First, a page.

RR: $33 million is the amount that was confirmed by auditors from my office. Rob has publicly been saying $27 million, but that’s not confirmed. In fact, if you look at his June 5 response on page 38 of my report, he lists it as $28.6 million. So it went down and back up, according to them. This is why my office has opened a fraud investigation. There’s no evidence of fraud having occurred, but there needs to be a sense of urgency to get to the bottom of all this.
LP: I’ve been concerned about the missing millions, but also about the lack of reconciliation. But you’ve also found a staggering amount—$923 million—in other accounting errors.
RR: That’s right. We found two material weaknesses—the $33 million—and the $923 in material misstatements. We also found eight significant deficiencies that aren’t as bad as the material weaknesses, but that merit attention.
LP: And it’s material weaknesses that, if unaddressed, can adversely effect a city’s bond rating, right?
RR: Yes. We received a call from a money manager who holds Philadelphia bonds wanting to better understand the findings in the Internal Control Report.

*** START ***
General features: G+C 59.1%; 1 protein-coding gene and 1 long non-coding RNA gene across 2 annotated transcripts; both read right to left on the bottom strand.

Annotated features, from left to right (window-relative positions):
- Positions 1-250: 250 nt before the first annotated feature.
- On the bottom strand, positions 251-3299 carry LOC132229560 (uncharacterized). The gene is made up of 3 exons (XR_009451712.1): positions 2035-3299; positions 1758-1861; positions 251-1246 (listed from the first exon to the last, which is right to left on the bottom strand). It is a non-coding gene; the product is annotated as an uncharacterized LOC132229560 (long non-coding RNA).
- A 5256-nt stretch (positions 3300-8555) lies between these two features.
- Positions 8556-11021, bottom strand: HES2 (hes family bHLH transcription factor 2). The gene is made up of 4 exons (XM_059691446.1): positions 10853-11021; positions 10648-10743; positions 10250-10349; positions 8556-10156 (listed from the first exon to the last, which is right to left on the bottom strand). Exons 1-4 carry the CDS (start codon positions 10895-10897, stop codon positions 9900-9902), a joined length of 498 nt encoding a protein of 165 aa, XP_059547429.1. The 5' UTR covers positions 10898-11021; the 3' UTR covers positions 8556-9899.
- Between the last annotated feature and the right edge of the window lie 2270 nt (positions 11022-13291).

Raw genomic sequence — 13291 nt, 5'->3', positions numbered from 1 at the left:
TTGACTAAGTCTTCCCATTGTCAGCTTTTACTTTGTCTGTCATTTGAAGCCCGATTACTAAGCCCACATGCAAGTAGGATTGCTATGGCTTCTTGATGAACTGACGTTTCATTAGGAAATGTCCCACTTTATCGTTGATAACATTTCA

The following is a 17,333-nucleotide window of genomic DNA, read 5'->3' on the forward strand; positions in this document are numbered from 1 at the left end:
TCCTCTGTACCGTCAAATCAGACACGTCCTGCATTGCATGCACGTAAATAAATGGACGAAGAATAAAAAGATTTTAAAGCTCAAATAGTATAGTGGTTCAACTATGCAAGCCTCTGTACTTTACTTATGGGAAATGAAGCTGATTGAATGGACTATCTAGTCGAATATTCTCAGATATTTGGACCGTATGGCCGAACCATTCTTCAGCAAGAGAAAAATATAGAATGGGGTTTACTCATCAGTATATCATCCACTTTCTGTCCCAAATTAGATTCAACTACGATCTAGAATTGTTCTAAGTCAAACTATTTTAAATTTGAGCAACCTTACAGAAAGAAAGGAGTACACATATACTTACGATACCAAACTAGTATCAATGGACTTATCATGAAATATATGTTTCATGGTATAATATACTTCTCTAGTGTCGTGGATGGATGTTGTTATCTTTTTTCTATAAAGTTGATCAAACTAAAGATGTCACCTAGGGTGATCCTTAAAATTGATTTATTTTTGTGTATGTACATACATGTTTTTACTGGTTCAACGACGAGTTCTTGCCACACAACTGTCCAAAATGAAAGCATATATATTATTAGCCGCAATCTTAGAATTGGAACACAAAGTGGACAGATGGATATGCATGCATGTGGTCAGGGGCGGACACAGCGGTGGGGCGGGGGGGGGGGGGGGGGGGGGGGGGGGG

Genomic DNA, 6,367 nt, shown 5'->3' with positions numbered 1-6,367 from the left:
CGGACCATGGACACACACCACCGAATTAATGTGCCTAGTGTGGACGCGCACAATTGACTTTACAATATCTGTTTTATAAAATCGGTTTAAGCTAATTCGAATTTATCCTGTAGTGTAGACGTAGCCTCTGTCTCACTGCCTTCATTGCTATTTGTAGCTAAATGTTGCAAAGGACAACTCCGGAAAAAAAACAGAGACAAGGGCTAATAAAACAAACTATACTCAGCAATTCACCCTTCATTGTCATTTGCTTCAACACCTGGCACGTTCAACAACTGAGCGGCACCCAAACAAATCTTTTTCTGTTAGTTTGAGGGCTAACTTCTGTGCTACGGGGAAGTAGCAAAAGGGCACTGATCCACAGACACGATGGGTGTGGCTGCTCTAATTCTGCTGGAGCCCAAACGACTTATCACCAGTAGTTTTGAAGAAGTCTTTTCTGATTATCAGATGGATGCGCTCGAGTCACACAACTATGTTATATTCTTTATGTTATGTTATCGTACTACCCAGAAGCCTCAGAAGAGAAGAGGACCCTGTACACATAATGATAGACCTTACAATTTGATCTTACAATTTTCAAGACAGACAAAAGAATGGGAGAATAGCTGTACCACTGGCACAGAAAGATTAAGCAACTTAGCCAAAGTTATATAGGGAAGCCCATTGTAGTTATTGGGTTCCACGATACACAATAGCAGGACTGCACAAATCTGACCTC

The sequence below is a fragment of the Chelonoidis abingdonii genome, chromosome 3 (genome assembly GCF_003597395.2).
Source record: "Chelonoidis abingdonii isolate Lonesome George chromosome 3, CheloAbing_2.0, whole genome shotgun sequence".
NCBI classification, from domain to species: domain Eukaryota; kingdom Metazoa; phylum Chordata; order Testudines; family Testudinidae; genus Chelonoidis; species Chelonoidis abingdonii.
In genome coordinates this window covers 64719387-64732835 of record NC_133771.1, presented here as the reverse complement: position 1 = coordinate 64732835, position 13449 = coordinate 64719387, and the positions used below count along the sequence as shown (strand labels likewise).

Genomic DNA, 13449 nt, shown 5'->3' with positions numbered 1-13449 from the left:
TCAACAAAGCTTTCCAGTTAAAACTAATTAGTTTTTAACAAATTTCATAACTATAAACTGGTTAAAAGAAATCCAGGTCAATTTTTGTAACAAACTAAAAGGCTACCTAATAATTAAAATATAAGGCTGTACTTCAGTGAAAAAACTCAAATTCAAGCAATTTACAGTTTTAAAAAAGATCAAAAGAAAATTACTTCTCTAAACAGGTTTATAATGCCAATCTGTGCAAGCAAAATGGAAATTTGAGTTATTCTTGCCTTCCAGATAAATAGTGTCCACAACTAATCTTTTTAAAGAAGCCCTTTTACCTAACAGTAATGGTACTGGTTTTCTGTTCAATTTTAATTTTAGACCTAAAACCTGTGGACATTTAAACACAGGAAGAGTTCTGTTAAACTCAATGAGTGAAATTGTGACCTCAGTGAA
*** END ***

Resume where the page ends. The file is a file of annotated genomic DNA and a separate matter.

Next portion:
That’s right—when it comes to mishandling your money, we’re number one. Championship city, baby.
LP: When you read Controller Butkovitz’s reports going back years, you see that much of this has been a longstanding problem. In fact, when you were Treasurer, he found in his audit of the city’s Fiscal Year 2010 Comprehensive Annual Financial Report a material weakness, and $1.1 billion in errors which was ultimately corrected.
RR: When I became Treasurer in July ’08, I remember an Internal Control Report finding about accounts that weren’t reconciled. I had two full-time civil service accountants working on reconciliation. There were times when we’d fall behind and I’d pay overtime to get caught up. By the time I left, in late 2010, all accounts were reconciled.
LP: And what you’re finding is that that sense of urgency to get caught up is lacking now, and has been lacking?